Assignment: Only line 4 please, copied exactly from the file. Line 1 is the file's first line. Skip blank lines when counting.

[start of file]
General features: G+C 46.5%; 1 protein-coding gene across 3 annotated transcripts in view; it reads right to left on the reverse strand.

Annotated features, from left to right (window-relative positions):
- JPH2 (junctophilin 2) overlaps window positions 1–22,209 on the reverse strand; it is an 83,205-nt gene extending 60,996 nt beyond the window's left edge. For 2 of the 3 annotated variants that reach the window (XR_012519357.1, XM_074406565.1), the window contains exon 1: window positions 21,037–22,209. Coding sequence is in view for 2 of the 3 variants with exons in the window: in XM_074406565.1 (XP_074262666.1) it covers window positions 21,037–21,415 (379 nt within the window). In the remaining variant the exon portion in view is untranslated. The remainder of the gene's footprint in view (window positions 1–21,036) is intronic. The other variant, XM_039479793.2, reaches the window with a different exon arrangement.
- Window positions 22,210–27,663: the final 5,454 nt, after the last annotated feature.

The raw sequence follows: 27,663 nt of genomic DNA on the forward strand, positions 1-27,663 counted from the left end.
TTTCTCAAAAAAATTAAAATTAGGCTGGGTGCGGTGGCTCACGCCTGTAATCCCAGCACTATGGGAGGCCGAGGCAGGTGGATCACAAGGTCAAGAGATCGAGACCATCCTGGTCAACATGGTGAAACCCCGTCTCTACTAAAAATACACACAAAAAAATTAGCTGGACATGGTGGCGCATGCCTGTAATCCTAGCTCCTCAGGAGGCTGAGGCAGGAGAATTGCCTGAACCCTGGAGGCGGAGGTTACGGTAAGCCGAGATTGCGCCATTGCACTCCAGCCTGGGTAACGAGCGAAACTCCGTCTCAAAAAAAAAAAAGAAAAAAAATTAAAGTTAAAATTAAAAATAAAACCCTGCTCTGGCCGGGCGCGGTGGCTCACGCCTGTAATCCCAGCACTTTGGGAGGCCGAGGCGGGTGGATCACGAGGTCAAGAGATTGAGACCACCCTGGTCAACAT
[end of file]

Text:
- Window positions 22,210–27,663: the final 5,454 nt, after the last annotated feature.